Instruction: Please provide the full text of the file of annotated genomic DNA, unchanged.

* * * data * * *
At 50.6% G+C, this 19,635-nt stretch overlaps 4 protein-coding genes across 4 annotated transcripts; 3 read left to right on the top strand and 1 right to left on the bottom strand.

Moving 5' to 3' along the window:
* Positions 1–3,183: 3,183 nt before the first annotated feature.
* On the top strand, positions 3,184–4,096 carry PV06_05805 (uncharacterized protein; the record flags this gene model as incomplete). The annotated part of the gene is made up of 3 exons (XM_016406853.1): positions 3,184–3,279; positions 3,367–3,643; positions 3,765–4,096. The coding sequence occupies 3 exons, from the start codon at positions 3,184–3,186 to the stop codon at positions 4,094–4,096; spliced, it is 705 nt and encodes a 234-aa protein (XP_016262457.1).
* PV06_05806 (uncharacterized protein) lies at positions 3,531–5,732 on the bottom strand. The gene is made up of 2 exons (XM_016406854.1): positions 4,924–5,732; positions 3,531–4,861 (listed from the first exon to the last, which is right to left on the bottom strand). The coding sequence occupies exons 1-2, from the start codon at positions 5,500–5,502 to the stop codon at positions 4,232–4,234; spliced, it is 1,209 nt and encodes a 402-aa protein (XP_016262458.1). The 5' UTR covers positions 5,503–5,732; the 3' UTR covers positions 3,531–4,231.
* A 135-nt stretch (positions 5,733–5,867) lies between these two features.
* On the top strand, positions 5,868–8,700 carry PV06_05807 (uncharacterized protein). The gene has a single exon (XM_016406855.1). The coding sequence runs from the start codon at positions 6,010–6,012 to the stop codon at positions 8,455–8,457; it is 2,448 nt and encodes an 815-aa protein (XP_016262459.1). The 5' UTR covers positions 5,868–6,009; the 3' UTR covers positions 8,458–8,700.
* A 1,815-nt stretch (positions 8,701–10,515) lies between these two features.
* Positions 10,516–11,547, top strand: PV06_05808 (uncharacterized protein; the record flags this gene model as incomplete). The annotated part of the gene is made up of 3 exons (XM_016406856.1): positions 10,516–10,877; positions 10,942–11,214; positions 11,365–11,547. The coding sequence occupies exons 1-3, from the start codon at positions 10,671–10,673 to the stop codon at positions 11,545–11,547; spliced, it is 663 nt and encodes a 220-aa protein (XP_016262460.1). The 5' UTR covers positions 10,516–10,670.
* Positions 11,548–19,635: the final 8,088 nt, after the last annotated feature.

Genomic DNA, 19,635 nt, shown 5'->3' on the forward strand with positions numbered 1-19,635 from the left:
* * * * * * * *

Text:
At 50.6% G+C, this 19,635-nt stretch overlaps 4 protein-coding genes across 4 annotated transcripts; 3 read left to right on the top strand and 1 right to left on the bottom strand.

Moving 5' to 3' along the window:
* Positions 1–3,183: 3,183 nt before the first annotated feature.
* On the top strand, positions 3,184–4,096 carry PV06_05805 (uncharacterized protein; the record flags this gene model as incomplete). The annotated part of the gene is made up of 3 exons (XM_016406853.1): positions 3,184–3,279; positions 3,367–3,643; positions 3,765–4,096. The coding sequence occupies 3 exons, from the start codon at positions 3,184–3,186 to the stop codon at positions 4,094–4,096; spliced, it is 705 nt and encodes a 234-aa protein (XP_016262457.1).
* PV06_05806 (uncharacterized protein) lies at positions 3,531–5,732 on the bottom strand. The gene is made up of 2 exons (XM_016406854.1): positions 4,924–5,732; positions 3,531–4,861 (listed from the first exon to the last, which is right to left on the bottom strand). The coding sequence occupies exons 1-2, from the start codon at positions 5,500–5,502 to the stop codon at positions 4,232–4,234; spliced, it is 1,209 nt and encodes a 402-aa protein (XP_016262458.1). The 5' UTR covers positions 5,503–5,732; the 3' UTR covers positions 3,531–4,231.
* A 135-nt stretch (positions 5,733–5,867) lies between these two features.
* On the top strand, positions 5,868–8,700 carry PV06_05807 (uncharacterized protein). The gene has a single exon (XM_016406855.1). The coding sequence runs from the start codon at positions 6,010–6,012 to the stop codon at positions 8,455–8,457; it is 2,448 nt and encodes an 815-aa protein (XP_016262459.1). The 5' UTR covers positions 5,868–6,009; the 3' UTR covers positions 8,458–8,700.
* A 1,815-nt stretch (positions 8,701–10,515) lies between these two features.
* Positions 10,516–11,547, top strand: PV06_05808 (uncharacterized protein; the record flags this gene model as incomplete). The annotated part of the gene is made up of 3 exons (XM_016406856.1): positions 10,516–10,877; positions 10,942–11,214; positions 11,365–11,547. The coding sequence occupies exons 1-3, from the start codon at positions 10,671–10,673 to the stop codon at positions 11,545–11,547; spliced, it is 663 nt and encodes a 220-aa protein (XP_016262460.1). The 5' UTR covers positions 10,516–10,670.
* Positions 11,548–19,635: the final 8,088 nt, after the last annotated feature.

Genomic DNA, 19,635 nt, shown 5'->3' on the forward strand with positions numbered 1-19,635 from the left: